When do characters go to the bathroom?
The advice of many editors and authors would be never, at least not on the page. Fiction is about telling stories, and while going to the bathroom is a part of life, it is not a part that’s relevant to the story you’re trying to tell.
Unless it is.
In the case of The Green Mile by Stephen King, a urinary tract infection is actually a crucial plot point particularly with regard to how it is healed.
In The Right Stuff a considerable amount of time is devoted to the question of whether or not Alan Shepard can pee in his suit while he’s waiting on the launch pad (this is actually one of the tamer bodily function examples from this book, trust me).
I had a similar situation arise in revision last night. My character is in a fighter craft for 30+ hours. That’s a long time to not use the bathroom.
But does it add to my narrative to mention it? Maybe not. I think the main question in whether or not characters burp, fart or go to the bathroom is what the purpose is in revealing that moment.
In the case of my character it was a little about realism, and a little about humanizing him in a tough situation. Later on in the book he drinks a beer, burps, and tosses the broken bottle down on the deck. This would seem completely unnecessary (and this is revision so it might not stick around for long), but on the other hand that broken beer bottle becomes one of his guide posts to reality. And he did drink the beer rather quickly, wouldn’t he belch?
Maybe this a guy thing. Maybe it’s even a generational thing. One of my Dad’s comments about reading my draft was about the fact my characters go to the bathroom. It actually doesn’t happen as often as this post suggests, but obviously the few mentions were memorable.
What do you think? When does talking about bodily functions add to the story? Examples?
4 responses to “Bodily Functions”
This is quite an interesting topic, actually. (I know — who would have thought that bathroom habits would be interesting?)
I think the examples youv’e used are great. If I was stuck in a cockpit/room for 30 hours, the question of how I was going to pee would definitely be at the forefront of my mind. Ignoring that question (especially if the containment was unexpected) is silly. On the other hand, I don’t want to hear about what the character does every time s/he goes to the bathroom.
I’ve also found that in books where characters actually go to the bathroom, it’s often only because the bathroom is going to be where something bad happens: Doo de doo… Haven’t been to the bathroom in the last 48 hours this story has been taking place, but suddenly I feel the need to go. Oh! I’ve just been attacked by a vampire! How shocking that something would happen here, the only place where I would be separated from my brave, strong, male companion!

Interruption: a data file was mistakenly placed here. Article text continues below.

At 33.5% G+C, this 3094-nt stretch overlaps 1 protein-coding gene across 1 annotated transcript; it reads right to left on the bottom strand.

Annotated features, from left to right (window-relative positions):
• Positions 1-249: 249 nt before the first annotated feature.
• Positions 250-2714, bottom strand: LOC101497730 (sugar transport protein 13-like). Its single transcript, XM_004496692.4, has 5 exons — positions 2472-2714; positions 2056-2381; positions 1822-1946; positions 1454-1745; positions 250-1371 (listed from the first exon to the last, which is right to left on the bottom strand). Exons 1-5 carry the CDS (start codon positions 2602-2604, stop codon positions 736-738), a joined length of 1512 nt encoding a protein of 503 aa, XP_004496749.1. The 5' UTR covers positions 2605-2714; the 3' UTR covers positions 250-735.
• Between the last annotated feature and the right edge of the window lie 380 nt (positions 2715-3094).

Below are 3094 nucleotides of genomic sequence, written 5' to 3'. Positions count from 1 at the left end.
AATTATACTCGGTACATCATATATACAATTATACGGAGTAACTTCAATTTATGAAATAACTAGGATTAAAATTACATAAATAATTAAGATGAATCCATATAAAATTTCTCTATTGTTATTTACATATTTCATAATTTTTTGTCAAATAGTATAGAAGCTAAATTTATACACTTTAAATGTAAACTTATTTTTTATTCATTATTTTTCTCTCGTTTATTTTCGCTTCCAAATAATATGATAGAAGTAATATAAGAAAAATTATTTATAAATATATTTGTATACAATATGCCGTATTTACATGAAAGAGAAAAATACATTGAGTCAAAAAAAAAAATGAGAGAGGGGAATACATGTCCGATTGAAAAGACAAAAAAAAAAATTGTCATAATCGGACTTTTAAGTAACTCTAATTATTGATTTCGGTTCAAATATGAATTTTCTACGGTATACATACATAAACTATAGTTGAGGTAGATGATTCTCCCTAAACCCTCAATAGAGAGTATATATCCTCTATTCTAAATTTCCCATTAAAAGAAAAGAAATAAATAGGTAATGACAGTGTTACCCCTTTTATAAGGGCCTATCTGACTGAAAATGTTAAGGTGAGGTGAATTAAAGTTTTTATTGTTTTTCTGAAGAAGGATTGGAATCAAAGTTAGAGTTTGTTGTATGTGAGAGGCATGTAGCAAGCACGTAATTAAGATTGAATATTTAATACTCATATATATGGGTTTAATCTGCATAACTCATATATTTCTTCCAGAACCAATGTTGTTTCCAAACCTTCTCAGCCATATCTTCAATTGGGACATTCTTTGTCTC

I don’t think that actually answered any questions…
Thanks, as I’ve gone on in revising I have noticed a couple of unnecessary uses which I have cut, but as set up for a dramatic encounter is a great usage. You’re right that it’s one of the few places were mixed gender groups would separate, and is even a classic of people wandering off by themselves. One does wonder in a real dangerous situation whether people would go to the trouble of privacy, or go as close to the group as possible.
Recently I read the Crown of Stars series by Kate Elliott. I remember several times when her characters “went to the privy”. It often explained the timing of meeting up with someone later (they wouldn’t have met if the little detour hadn’t happened) or allowed for an over heard private conversation on the way. It wasn’t over used, but definitely was used to get a feel for the lifestyle.
The over-heard conversation is a classic of the privy genre, someone with their knees tucked up listening to secrets that would not otherwise be revealed. I might be wrong about this, but my perception is this kind of scene (the over-heard conversation) happens more in women’s restrooms than men’s. Is that the case in the Crown of Stars or in other things you’ve read?